The Icelandic Dream
THE ICELANDIC DREAM
Islenski draumurinn : Iceland 2000 : Robert I Douglas : 92 mins
The portrait of a louse : Toti (Thorhallur Sveinsson), a 29-year-old would-be-yuppie on the make in downtown Reykjavik. In TV-documentary style, we follow around as he tries to introduce a dodgy Bulgarian cigarette brand to the domestic market, juggling the demands of his beautiful but neglected teenage girlfriend, his ex, their young daughter, and his former in-laws. Apart from himself, his main passion is football: playing computer simulation and management games, cheering on hapless local outfit Valur. But the ambitious Toti is also a devotee of glamorous foreigners Manchester United – appropriate choice, given his eerie resemblance to new Red Devils striker Ruud Van Nistelrooy.
Icelandic Dream has its moments but is, essentially, small-screen fare. It might work better as a three or four part sitcom, or perhaps a forty minute one-off, making Toti an Icelandic cousin of Steve Coogan’s enjoyably loathsome Gareth Cheeseman character from his BBC programmes. Because, as Coogan found with The Parole Officer, it’s very hard to make such character-based comedy stretch to feature length, and Douglas isn’t writer enough to pull it off. He relies on the same basic jokes all the way through, repeatedly undercutting Toti’s smug self-image with his boorish on-screen behaviour.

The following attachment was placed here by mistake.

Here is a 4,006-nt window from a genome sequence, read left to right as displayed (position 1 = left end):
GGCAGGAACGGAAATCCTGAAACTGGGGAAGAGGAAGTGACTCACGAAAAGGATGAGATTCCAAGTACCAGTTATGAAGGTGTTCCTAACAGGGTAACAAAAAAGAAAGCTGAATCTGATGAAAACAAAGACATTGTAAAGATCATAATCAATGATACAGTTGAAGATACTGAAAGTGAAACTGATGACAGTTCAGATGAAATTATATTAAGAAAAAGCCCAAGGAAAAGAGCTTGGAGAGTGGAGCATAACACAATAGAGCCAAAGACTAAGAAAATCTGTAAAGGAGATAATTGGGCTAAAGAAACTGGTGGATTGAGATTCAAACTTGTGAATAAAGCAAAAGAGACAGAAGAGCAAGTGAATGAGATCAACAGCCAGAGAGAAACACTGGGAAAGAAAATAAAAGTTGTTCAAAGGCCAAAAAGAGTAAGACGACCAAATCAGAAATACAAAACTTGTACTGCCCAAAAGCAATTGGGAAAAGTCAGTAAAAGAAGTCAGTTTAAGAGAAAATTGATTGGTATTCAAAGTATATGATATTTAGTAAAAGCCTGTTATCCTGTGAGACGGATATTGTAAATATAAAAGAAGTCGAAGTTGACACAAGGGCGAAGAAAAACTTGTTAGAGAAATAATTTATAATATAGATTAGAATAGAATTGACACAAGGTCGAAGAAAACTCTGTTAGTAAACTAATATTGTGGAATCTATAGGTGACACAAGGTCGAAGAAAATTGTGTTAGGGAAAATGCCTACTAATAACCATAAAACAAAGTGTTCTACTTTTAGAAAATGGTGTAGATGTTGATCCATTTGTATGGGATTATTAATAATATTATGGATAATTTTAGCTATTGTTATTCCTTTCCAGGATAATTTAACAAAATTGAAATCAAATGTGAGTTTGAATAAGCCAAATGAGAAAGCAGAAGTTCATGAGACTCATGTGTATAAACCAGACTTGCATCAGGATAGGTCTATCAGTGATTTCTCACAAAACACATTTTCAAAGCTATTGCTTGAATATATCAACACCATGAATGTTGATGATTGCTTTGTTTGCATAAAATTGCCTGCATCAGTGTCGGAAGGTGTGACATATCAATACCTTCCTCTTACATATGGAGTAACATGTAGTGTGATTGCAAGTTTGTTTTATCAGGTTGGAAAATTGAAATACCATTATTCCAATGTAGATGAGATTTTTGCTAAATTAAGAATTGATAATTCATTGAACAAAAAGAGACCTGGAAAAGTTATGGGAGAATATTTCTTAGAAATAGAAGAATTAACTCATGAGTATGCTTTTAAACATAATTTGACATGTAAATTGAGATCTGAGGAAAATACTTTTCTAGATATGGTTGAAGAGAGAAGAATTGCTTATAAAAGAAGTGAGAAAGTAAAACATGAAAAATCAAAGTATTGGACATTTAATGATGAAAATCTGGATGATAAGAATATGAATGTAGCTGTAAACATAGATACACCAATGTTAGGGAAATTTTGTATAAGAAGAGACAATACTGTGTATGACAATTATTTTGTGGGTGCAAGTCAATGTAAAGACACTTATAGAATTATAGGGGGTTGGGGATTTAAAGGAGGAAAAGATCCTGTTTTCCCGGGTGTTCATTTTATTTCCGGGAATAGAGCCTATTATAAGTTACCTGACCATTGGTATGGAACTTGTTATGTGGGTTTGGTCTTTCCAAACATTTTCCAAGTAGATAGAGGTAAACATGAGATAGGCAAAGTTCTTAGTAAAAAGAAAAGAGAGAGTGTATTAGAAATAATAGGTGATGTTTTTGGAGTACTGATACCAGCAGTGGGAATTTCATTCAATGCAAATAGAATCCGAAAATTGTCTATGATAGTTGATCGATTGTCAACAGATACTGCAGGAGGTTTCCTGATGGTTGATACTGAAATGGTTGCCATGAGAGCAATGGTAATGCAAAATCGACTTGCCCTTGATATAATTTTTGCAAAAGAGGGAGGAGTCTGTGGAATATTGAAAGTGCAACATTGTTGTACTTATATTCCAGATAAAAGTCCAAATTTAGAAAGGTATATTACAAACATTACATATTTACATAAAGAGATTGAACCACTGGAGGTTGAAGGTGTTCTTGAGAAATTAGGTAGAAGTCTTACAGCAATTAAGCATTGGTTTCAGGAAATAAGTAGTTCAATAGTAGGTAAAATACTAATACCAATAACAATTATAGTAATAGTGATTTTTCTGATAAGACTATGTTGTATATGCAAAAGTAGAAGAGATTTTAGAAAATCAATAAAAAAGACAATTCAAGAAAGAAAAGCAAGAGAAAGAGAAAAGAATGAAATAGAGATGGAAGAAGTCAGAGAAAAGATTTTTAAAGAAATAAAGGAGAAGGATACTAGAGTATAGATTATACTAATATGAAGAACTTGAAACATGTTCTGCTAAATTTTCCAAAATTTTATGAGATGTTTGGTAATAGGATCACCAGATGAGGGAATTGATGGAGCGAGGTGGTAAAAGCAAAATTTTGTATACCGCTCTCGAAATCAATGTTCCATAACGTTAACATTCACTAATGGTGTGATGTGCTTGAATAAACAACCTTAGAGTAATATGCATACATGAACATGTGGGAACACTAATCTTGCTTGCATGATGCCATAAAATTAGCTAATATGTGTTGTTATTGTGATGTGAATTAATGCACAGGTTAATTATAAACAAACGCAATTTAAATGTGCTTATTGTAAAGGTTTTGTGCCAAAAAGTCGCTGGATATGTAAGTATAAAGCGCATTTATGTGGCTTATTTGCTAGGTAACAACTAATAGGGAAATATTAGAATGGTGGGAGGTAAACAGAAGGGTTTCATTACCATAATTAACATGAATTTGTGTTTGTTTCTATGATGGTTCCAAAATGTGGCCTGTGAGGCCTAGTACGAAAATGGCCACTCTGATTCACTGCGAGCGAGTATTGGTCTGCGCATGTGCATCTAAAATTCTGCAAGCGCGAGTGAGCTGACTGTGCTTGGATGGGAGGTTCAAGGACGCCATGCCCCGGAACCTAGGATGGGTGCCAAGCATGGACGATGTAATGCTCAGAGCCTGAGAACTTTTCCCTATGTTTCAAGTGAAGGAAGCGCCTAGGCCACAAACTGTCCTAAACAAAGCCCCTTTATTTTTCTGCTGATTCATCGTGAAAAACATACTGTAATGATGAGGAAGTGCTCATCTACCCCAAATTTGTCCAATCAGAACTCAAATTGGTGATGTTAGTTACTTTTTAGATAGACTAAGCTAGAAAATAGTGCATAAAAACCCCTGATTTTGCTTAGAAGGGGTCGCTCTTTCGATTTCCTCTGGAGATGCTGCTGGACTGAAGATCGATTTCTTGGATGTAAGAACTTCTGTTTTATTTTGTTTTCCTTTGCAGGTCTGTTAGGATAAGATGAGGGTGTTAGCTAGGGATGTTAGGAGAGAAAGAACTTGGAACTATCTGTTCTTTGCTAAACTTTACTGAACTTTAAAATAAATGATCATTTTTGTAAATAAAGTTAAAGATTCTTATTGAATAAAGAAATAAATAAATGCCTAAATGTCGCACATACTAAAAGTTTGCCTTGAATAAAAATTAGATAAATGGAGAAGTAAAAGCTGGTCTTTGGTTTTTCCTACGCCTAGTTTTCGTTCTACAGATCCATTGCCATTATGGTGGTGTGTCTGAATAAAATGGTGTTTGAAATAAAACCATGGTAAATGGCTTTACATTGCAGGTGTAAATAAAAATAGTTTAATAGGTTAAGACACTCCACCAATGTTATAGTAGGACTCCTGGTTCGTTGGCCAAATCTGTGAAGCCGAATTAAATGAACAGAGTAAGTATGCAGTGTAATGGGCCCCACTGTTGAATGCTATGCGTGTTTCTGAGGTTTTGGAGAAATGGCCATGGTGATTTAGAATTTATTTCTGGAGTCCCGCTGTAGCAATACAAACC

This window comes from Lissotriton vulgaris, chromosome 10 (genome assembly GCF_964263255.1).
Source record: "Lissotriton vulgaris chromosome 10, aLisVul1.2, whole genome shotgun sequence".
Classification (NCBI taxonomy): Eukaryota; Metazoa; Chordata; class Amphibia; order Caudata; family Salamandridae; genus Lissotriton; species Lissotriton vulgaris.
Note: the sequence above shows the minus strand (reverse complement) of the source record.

Toti is dislikeable at the start and no less so at the end, even after he’s been put through a variety of largely self-induced tribulations that include a spell in a very hotel-like jail. The script problems aren’t Sveinsson’s fault, of course – performances are uniformly strong, including a cameo from Matt Keeslar (the mentally unstable lawyer in Whit Stillman’s Last Days of Disco) as the nicey-nicey Yank dating Toti’s ex. The cast all ‘get’ the semi-improvised atmosphere that Douglas aims for, with convincingly shaky, on-the-hoof camerawork that thankfully avoids travelogue-pretty pictures. He shows a side of Iceland we probably haven’t seen before on film – but does so by adding to the very long, very tired line of the screen’s obnoxious losers.
8th January, 2002
(seen on video, Jan-5-02)
by Neil Young
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